TV Talk with Breanna: Quoth The Following Nevermore

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There are few shows on television that actually manage to scare me anymore — sure, there are moments in any show that will surprise me or make me jump, but to have one genuinely give me chills has become somewhat of a rarity. Earlier this year when The Following premiered on FOX, I was finally able to find a show that would give me shivers episode after episode.

The Following features Ryan Hardy (Kevin Bacon), an ex-FBI agent whose main mission while at the agency was to arrest Joe Carroll (James Purefoy), a former professor turned serial killer who murdered 14 women and was eventually convicted in 2004. The pilot begins with Carroll’s escape from prison, which causes the FBI to call Hardy requesting that he return as a consultant to help them catch the killer once again. Having led the case against Carroll years earlier and then having written a book about it, Hardy is the perfect man for the job; but after being stabbed in the heart by Carroll during their final showdown, he’s not the agent he used to be.

Hardy reluctantly agrees to join the case and soon discovers that Carroll has developed a cult-like following that is centered around Edgar Allan Poe, the American poet best known for mystery and macabre, who also happens to be the serial killer’s hero. Along with Mike Weston (Shawn Ashmore), a young FBI agent who wrote his thesis on Carroll, and Debra Parker (Annie Parisse), a specialist on cult behavior, Hardy must put Carroll behind bars once and for all.

From the first episode, The Following lives up to its categorization as a psychological thriller, as it is constantly making viewers question the loyalties of its characters. The show is so suspenseful because Carroll’s followers are seemingly everywhere, and a previously good character could be revealed as a member of the cult at any moment. This is demonstrated in the first episode, when Joey, the son of Carroll and Claire Matthews (Natalie Zea), is taken away by his nanny Emma Hill (Valorie Curry), who is part of the cult. Because she had worked her way into their everyday lives, it isn’t until several days later that Joey realizes anything is wrong.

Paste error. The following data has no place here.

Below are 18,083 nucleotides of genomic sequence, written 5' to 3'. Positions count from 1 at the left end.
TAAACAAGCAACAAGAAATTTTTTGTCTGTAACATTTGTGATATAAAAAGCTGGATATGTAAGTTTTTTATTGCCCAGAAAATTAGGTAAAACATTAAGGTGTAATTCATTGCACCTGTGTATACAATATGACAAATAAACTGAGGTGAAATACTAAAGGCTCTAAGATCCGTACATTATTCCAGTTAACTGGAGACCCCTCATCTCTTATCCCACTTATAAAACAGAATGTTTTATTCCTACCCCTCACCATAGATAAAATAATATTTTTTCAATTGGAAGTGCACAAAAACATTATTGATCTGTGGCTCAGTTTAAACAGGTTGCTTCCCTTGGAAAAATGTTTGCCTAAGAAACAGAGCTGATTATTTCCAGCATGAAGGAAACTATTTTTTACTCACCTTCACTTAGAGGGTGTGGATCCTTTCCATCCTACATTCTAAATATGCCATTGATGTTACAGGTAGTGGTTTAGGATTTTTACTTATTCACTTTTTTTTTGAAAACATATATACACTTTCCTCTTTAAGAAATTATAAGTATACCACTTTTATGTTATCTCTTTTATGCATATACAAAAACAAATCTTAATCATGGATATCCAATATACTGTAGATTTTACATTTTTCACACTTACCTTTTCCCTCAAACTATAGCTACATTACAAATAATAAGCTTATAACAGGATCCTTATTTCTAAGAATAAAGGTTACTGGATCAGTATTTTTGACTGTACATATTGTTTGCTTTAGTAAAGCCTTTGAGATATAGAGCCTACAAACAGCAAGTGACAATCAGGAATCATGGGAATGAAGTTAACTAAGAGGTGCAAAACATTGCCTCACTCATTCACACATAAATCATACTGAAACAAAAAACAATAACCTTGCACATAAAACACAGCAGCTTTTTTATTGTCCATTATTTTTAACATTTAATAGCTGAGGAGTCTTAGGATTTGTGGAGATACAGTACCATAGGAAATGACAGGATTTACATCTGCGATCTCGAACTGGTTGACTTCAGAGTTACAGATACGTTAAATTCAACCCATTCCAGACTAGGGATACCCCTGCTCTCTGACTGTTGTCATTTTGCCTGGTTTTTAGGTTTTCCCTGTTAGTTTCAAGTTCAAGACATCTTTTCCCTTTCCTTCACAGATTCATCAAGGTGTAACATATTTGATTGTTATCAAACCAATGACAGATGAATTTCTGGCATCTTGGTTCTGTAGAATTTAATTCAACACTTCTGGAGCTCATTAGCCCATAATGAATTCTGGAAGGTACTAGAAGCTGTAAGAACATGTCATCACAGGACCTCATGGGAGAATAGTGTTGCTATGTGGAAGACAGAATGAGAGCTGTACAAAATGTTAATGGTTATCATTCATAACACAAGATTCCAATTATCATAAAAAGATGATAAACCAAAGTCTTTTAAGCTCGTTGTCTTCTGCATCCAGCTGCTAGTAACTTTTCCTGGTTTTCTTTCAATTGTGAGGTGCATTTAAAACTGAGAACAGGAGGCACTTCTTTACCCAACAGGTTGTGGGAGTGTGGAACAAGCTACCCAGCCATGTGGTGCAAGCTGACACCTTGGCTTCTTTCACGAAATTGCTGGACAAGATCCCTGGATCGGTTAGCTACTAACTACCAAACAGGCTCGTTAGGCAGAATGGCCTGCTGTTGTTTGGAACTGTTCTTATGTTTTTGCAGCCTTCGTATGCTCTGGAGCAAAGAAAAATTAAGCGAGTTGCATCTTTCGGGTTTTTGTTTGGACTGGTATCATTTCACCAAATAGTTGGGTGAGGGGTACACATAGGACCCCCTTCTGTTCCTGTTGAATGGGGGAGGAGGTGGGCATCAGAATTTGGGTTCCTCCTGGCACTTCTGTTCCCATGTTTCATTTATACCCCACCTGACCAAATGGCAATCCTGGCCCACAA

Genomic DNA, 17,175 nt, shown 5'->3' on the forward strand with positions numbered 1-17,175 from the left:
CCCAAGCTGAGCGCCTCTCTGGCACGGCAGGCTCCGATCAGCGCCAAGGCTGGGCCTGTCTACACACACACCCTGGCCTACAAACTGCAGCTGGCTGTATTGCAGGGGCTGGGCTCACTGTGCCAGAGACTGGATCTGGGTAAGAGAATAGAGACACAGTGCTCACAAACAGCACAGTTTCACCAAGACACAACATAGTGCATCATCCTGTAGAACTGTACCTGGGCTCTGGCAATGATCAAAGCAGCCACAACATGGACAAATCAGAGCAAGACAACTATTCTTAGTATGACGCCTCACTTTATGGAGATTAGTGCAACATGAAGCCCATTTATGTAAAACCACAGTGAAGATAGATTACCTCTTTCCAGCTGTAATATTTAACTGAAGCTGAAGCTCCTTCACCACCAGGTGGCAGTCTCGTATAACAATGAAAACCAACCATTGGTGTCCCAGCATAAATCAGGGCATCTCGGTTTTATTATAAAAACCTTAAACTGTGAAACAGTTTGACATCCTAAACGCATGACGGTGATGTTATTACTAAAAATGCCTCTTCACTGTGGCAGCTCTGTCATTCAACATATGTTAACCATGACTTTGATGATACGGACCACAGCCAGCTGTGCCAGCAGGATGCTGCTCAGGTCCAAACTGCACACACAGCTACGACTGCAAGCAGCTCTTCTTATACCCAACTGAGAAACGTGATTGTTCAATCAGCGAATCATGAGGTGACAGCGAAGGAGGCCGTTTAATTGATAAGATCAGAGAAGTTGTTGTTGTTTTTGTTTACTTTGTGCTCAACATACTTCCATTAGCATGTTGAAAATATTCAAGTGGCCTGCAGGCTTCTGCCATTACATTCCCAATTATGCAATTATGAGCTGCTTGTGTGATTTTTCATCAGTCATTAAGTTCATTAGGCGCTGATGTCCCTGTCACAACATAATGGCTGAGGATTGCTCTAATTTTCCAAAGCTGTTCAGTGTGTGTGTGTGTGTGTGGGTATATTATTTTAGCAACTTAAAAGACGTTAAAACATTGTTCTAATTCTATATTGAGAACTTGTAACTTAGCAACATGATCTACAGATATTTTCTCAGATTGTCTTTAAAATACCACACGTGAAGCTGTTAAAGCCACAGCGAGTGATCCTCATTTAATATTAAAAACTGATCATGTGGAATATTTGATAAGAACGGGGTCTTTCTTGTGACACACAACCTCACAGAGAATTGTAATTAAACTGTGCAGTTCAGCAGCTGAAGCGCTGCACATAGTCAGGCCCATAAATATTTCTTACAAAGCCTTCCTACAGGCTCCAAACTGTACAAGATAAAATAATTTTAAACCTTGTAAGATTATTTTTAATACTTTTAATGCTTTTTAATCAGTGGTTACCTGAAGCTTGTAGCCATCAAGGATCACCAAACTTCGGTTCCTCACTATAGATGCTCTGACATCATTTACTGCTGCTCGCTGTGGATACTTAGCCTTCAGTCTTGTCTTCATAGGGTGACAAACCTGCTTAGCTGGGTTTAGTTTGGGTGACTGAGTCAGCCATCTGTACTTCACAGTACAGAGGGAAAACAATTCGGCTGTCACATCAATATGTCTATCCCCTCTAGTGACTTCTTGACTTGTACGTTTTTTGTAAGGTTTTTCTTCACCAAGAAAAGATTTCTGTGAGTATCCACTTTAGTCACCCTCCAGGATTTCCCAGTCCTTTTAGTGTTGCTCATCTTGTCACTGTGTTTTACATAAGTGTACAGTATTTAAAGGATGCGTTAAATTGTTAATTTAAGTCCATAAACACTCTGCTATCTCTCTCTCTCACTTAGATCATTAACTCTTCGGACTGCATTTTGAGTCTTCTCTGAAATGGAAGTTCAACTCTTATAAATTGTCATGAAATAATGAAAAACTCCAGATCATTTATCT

Another compelling aspect of The Following is its constant allusions to Poe. Carroll is so obsessed with the author that he writes a book based on Poe’s last unfinished work, which in turn leads to the formation of his cult. Poe serves as an inspiration to Carroll and his followers, and many elements of his works are implemented in the bizarre religion that he has created. His followers are frequently seen wearing Poe masks, and some of them are even given names based on Poe’s characters.

While it may not be for the weak hearted, The Following is certainly a beautifully acted and fantastically written show. It has been described by USA Today as “…certainly the most frightening series ever made by a commercial broadcast network.” The series has a dark and frightening tone that could even be described as creepy, and it will definitely keep you on the edge of your seat with a hand over one eye (or both). The Following’s first season is currently on Netflix and iTunes, and the show returns on January 27th, with a special preview on January 19th after the NFC Championship game.